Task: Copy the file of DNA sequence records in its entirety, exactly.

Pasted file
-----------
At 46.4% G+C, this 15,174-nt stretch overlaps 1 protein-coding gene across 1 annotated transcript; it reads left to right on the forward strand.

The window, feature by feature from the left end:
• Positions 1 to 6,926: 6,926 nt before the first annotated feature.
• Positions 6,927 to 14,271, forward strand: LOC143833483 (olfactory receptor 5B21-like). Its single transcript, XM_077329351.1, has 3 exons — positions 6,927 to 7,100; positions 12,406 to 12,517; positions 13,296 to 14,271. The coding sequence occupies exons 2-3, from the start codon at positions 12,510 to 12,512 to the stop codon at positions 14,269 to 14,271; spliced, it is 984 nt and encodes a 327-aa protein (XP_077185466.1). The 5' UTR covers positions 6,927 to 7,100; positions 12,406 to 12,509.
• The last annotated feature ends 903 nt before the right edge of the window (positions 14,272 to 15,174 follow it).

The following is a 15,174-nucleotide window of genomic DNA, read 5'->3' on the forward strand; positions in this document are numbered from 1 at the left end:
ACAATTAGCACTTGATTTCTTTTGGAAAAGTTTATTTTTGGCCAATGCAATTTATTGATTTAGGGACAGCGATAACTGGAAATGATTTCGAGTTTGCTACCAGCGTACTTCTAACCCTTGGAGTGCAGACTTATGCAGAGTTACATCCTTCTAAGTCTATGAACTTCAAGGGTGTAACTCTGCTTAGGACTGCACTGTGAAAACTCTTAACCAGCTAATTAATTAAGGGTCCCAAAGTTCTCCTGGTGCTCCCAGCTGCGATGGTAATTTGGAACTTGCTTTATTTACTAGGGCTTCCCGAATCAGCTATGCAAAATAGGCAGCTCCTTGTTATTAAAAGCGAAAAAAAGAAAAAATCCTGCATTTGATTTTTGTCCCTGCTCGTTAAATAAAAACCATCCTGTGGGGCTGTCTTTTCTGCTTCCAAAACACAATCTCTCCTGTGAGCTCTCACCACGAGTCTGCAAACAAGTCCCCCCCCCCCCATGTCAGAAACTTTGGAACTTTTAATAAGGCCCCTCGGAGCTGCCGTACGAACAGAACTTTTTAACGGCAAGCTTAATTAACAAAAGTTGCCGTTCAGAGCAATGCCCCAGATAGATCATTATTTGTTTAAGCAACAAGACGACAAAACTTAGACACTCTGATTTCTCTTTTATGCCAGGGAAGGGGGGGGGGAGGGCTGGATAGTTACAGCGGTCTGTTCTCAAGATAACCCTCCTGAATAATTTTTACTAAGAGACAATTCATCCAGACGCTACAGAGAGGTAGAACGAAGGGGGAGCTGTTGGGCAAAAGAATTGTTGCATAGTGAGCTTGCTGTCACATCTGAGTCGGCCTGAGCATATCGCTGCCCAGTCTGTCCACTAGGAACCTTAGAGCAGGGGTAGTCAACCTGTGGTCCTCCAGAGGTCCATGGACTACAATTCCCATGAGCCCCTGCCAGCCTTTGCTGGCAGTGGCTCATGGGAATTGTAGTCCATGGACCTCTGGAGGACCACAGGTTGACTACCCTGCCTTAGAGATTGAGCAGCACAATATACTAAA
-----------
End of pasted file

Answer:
At 46.4% G+C, this 15,174-nt stretch overlaps 1 protein-coding gene across 1 annotated transcript; it reads left to right on the forward strand.

The window, feature by feature from the left end:
• Positions 1 to 6,926: 6,926 nt before the first annotated feature.
• Positions 6,927 to 14,271, forward strand: LOC143833483 (olfactory receptor 5B21-like). Its single transcript, XM_077329351.1, has 3 exons — positions 6,927 to 7,100; positions 12,406 to 12,517; positions 13,296 to 14,271. The coding sequence occupies exons 2-3, from the start codon at positions 12,510 to 12,512 to the stop codon at positions 14,269 to 14,271; spliced, it is 984 nt and encodes a 327-aa protein (XP_077185466.1). The 5' UTR covers positions 6,927 to 7,100; positions 12,406 to 12,509.
• The last annotated feature ends 903 nt before the right edge of the window (positions 14,272 to 15,174 follow it).

The following is a 15,174-nucleotide window of genomic DNA, read 5'->3' on the forward strand; positions in this document are numbered from 1 at the left end:
ACAATTAGCACTTGATTTCTTTTGGAAAAGTTTATTTTTGGCCAATGCAATTTATTGATTTAGGGACAGCGATAACTGGAAATGATTTCGAGTTTGCTACCAGCGTACTTCTAACCCTTGGAGTGCAGACTTATGCAGAGTTACATCCTTCTAAGTCTATGAACTTCAAGGGTGTAACTCTGCTTAGGACTGCACTGTGAAAACTCTTAACCAGCTAATTAATTAAGGGTCCCAAAGTTCTCCTGGTGCTCCCAGCTGCGATGGTAATTTGGAACTTGCTTTATTTACTAGGGCTTCCCGAATCAGCTATGCAAAATAGGCAGCTCCTTGTTATTAAAAGCGAAAAAAAGAAAAAATCCTGCATTTGATTTTTGTCCCTGCTCGTTAAATAAAAACCATCCTGTGGGGCTGTCTTTTCTGCTTCCAAAACACAATCTCTCCTGTGAGCTCTCACCACGAGTCTGCAAACAAGTCCCCCCCCCCCCATGTCAGAAACTTTGGAACTTTTAATAAGGCCCCTCGGAGCTGCCGTACGAACAGAACTTTTTAACGGCAAGCTTAATTAACAAAAGTTGCCGTTCAGAGCAATGCCCCAGATAGATCATTATTTGTTTAAGCAACAAGACGACAAAACTTAGACACTCTGATTTCTCTTTTATGCCAGGGAAGGGGGGGGGGAGGGCTGGATAGTTACAGCGGTCTGTTCTCAAGATAACCCTCCTGAATAATTTTTACTAAGAGACAATTCATCCAGACGCTACAGAGAGGTAGAACGAAGGGGGAGCTGTTGGGCAAAAGAATTGTTGCATAGTGAGCTTGCTGTCACATCTGAGTCGGCCTGAGCATATCGCTGCCCAGTCTGTCCACTAGGAACCTTAGAGCAGGGGTAGTCAACCTGTGGTCCTCCAGAGGTCCATGGACTACAATTCCCATGAGCCCCTGCCAGCCTTTGCTGGCAGTGGCTCATGGGAATTGTAGTCCATGGACCTCTGGAGGACCACAGGTTGACTACCCTGCCTTAGAGATTGAGCAGCACAATATACTAAA